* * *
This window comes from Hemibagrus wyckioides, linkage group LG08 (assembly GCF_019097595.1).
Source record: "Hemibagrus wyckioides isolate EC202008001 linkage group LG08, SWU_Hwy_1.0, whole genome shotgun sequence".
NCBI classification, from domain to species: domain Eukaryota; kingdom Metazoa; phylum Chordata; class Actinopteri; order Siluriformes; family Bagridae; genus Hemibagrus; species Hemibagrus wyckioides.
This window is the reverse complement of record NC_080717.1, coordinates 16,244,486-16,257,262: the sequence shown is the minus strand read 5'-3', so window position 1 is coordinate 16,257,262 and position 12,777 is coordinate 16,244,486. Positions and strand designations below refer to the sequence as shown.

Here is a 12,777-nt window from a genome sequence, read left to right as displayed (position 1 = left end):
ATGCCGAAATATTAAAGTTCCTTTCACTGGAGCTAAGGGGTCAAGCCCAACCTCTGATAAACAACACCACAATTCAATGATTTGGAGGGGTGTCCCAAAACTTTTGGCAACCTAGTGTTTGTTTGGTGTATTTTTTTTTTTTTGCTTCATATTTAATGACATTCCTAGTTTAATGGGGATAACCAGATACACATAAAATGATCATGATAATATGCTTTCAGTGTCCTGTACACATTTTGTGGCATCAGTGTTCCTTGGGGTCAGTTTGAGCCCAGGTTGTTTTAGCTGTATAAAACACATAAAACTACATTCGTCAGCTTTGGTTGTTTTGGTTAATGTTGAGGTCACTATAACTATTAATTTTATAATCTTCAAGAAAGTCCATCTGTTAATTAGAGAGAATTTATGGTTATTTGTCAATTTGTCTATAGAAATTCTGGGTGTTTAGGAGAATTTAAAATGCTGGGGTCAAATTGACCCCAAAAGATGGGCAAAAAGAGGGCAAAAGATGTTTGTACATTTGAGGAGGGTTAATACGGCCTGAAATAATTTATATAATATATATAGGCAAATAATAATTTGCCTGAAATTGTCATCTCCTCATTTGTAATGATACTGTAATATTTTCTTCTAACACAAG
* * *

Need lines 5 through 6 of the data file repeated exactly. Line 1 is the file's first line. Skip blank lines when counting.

Here is a 12,777-nt window from a genome sequence, read left to right as displayed (position 1 = left end):
ATGCCGAAATATTAAAGTTCCTTTCACTGGAGCTAAGGGGTCAAGCCCAACCTCTGATAAACAACACCACAATTCAATGATTTGGAGGGGTGTCCCAAAACTTTTGGCAACCTAGTGTTTGTTTGGTGTATTTTTTTTTTTTTGCTTCATATTTAATGACATTCCTAGTTTAATGGGGATAACCAGATACACATAAAATGATCATGATAATATGCTTTCAGTGTCCTGTACACATTTTGTGGCATCAGTGTTCCTTGGGGTCAGTTTGAGCCCAGGTTGTTTTAGCTGTATAAAACACATAAAACTACATTCGTCAGCTTTGGTTGTTTTGGTTAATGTTGAGGTCACTATAACTATTAATTTTATAATCTTCAAGAAAGTCCATCTGTTAATTAGAGAGAATTTATGGTTATTTGTCAATTTGTCTATAGAAATTCTGGGTGTTTAGGAGAATTTAAAATGCTGGGGTCAAATTGACCCCAAAAGATGGGCAAAAAGAGGGCAAAAGATGTTTGTACATTTGAGGAGGGTTAATACGGCCTGAAATAATTTATATAATATATATAGGCAAATAATAATTTGCCTGAAATTGTCATCTCCTCATTTGTAATGATACTGTAATATTTTCTTCTAACACAAG